The great classic of Atlantis, this book more than any other established the existence of this lost continent for the modern world. Attracting hundreds of thousands of readers and stimulating vast debate, it influenced generations of people including countless scientists who went on to do serious work in their fields, and numerous science-fiction writers. It is a measure of the power of the Atlantis myth that, despite all the evidence to the contrary, the idea of a submerged Atlantic Ocean continent remains vigorous today, long after Donnelly's work first appeared.
A lawyer and politician before he turned to writing, Ignatius Donnelly (1831‒1901) spent many years amassing evidence for his book on Atlantis. Displaying an immense knowledge of Platonic and Biblical material, comparative archeological discoveries, folk traditions of deluges, and geological data supporting catastrophic volcanic activity, Donnelly staggered his readers with "facts" and overwhelmed them with his many brilliant arguments. Despite the many more recent discoveries that have proved many of his "facts" to be false, his arguments still dazzle and his central myth continues to fascinate. The highly appealing idea of a lost continent with a high civilization, one that was the mother of all other civilizations, is one of the most enduring of all human myths and shows no signs of disappearing.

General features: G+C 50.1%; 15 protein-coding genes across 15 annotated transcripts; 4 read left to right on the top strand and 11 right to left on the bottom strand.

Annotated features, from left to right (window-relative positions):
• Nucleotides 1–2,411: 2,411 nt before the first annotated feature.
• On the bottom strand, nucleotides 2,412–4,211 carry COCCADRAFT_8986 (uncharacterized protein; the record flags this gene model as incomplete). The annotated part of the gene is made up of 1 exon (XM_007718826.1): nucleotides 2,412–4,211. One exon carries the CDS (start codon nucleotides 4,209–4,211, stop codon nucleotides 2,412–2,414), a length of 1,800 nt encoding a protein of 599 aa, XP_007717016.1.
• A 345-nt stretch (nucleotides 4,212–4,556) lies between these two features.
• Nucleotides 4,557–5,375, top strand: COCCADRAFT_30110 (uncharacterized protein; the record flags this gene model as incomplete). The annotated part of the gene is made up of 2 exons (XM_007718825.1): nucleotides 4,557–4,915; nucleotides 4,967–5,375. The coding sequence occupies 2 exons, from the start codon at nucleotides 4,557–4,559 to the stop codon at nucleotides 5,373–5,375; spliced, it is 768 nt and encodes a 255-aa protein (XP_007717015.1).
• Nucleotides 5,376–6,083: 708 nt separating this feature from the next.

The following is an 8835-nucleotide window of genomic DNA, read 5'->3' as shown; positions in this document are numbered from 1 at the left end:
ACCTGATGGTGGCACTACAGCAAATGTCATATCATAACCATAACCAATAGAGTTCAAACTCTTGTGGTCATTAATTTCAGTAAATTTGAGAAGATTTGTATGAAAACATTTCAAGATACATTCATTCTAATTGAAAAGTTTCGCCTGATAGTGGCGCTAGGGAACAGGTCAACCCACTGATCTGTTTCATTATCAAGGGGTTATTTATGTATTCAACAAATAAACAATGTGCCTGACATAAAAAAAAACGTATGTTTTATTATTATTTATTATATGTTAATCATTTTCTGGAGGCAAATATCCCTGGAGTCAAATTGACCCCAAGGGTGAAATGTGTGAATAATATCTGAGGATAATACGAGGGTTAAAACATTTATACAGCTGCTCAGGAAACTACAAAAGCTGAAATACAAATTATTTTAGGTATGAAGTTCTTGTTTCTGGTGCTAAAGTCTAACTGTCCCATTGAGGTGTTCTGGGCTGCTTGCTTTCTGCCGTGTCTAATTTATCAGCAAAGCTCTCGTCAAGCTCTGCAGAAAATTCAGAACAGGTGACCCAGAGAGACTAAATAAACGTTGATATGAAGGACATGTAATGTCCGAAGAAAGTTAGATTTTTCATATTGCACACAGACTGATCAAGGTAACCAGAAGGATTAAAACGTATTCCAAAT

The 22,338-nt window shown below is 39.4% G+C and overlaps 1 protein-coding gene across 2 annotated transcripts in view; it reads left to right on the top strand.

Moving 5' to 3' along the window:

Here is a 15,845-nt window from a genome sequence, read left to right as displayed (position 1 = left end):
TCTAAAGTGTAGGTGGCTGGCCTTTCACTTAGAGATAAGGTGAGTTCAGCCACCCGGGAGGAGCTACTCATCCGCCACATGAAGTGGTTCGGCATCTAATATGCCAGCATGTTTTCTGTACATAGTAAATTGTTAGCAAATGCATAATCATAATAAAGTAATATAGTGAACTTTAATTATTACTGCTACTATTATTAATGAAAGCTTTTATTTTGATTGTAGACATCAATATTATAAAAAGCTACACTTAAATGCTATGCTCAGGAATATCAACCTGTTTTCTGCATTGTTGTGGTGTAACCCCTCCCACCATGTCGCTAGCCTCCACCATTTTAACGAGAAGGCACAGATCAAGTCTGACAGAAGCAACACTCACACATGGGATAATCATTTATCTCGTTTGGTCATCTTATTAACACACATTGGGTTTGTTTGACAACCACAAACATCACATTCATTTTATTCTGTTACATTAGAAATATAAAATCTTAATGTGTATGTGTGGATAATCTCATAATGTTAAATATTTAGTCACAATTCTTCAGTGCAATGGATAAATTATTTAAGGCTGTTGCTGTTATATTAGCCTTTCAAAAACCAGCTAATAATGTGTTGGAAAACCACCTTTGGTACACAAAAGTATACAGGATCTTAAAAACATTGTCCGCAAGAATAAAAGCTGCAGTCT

A seminal work on Atlantis and a classic in the history of culture, this book is the starting point for anyone sincerely interested in the Atlantis myth. Still the most readable and imaginative of the books on Atlantis, it is a work that will long outlive most of the more recent accounts. As a study of the golden past, it is an enormously intriguing and enjoyable book.
Reprint of the original 1882 edition.
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